Three-time Grammy Award-winning art director Kevin Reagan has shaped the images of prolific musical artists for the past 25 years, designing album packaging for Madonna, Dixie Chicks, Beck, Aerosmith, Bon Jovi, Foo Fighters, B.B. King, Enrique Iglesias, Henry Rollins, Nelly Furtado, Sheryl Crow, The Who, Tupac Shakur (to name a few), and most recently, James Taylor.
The FIDM Digital Arts team was thrilled to catch up with Reagan, who is not only an art director and designer for high-profile projects like Taylor’s “Before this World” album, but also a lead Graphic Design Instructor at FIDM.
Earlier this summer, The Rolling Stones reported how pop legend James Taylor had finally scored his first Number One record on the Billboard 200 – a surprising fact seeing that Taylor’s 1977 album JT sold nearly four million copies. Reagan’s album cover design splashed news websites as other media picked up the story.
“It’s fantastic,” says Reagan of seeing the album top the charts. Reagan has designed many number one hit albums including Madonna’s “Music” album, Dixie Chick’s “Home,” Bon Jovi’s “Crush” and Aerosmith’s “Just Press Play”– the first two for which he also earned Grammy Awards for Best Art Direction/Best Recording Package, along with Madonna’s “Ray of Light’ album.
Reagan gave us insight behind his creative process and the workflow involved on “Before this World,” for which he designed two vinyls and a specialty direct-to-consumer deluxe package that included a die-cut 40-page booklet and three discs, along with standard CD packages and special variations for retailers like Barnes & Noble and Target.
“Branding-wise, I like for design to withstand the test of time, and be client appropriate,” says Reagan whose typical creative process involves him presenting various rounds of conceptual design comps for client approval. For highly observant music fans (and design geeks like us), Reagan’s signature style of subtle-yet-intricate design elements can be found in most of his music packages. He’s known to create a theme for each album he designs for, capturing the vibe and music of the artist it represents. “I never want the package to be just photos of the artist,” he says.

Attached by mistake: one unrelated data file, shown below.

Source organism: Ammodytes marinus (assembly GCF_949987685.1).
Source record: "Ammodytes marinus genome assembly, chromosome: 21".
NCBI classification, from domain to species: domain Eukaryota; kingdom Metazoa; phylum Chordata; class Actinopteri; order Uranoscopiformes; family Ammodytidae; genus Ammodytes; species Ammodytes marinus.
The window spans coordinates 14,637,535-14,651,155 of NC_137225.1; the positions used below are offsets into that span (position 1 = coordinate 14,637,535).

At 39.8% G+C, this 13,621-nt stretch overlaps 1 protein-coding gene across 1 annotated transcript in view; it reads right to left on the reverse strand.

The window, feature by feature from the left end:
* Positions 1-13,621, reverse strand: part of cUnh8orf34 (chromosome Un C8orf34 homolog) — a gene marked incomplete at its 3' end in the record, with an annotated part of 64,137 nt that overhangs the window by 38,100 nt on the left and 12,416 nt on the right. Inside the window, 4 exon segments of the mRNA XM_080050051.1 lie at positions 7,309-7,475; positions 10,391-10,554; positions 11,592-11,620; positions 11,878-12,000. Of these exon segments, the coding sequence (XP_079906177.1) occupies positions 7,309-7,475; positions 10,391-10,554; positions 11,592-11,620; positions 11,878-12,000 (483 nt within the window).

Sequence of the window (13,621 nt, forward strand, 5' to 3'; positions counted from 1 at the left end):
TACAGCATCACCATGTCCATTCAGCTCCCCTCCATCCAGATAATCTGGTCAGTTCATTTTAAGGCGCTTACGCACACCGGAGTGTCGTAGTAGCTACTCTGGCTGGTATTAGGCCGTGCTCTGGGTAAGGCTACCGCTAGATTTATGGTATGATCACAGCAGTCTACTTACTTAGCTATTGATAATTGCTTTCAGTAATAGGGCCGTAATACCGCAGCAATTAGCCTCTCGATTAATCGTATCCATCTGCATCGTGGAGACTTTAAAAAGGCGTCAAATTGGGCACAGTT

The process for Taylor’s “Before this World” took about six weeks, the cover for which features an iconic photograph of Taylor leaning on his vintage Ford pickup truck. The photo that sets the stage for other design elements found throughout the entire package.
“The image was my number one choice,” says Reagan. “For me, it represents James being in command, relaxed– representative of how he’s been doing this for decades.”
The cover image drives the color palette of the package– deep emerald greens complemented by browns and dark blues, while cream and white colors define the typography (Eagle by Font Bureau). The casual observer might notice how the trees reflected in Taylor’s green truck are later unveiled in payoff images inside the album’s booklet. Reagan weaved in photographs of snowy, tree-lined highways and tight cropped photos of leaves and other images of The Berkshire mountain range of western Massachusetts– a nod to Taylor’s love for New England. The deluxe packaging also included scanned copies of Taylor’s hand-written notes and ideas.
Naturally, the process of designing multiple elements of a package on such a tight deadline does comes with its challenges, too. For example, obtaining the rights to use the “Ford” logo, seen embedded on the dashboard in the back-cover photo (seen below) wasn’t approved until half of the packaging assets had been printed, says Reagan. Some versions of of the album’s packaging includes the iconic vintage Ford logo, and some don’t, depending on when the pieces went to print.
At FIDM, Reagan teaches his students the importance of meticulous attention to detail, professionalism and–arguably the most important quality to embody as a designer– passion. He has been teaching at FIDM for more than 10 years, guiding Graphic Design Students in subjects including Logo Design, Applied Branding and Portfolio.
“I tell my students that hopefully you love design– organizing shape and color and a vision of how elements come together. Whether it’s graphic design, or jewelry, environmental design, a movie poster– they all share the same discipline,” he says. “Have an open mind. Start with something and get good at it. Who knows where that will take you?”
“You have to love to design. Whether it’s graphic design, or jewelry, environmental design, a movie poster– they all share the same discipline.”
Reagan says for him, the most rewarding aspect of teaching aspiring designers is the sense of discovery and growth that he sees in his students’ work.
“You just hope that your students feel inspired to try harder– to take a seed of an idea and water it, watch it grow. It’s exciting to see someone all of a sudden find that passion for design, and to want to do what you do,” he says.
Below, check out more detail spreads from James Taylor’s “Before this World” album, and see more of Reagan’s work at kevinreagandesign.com.
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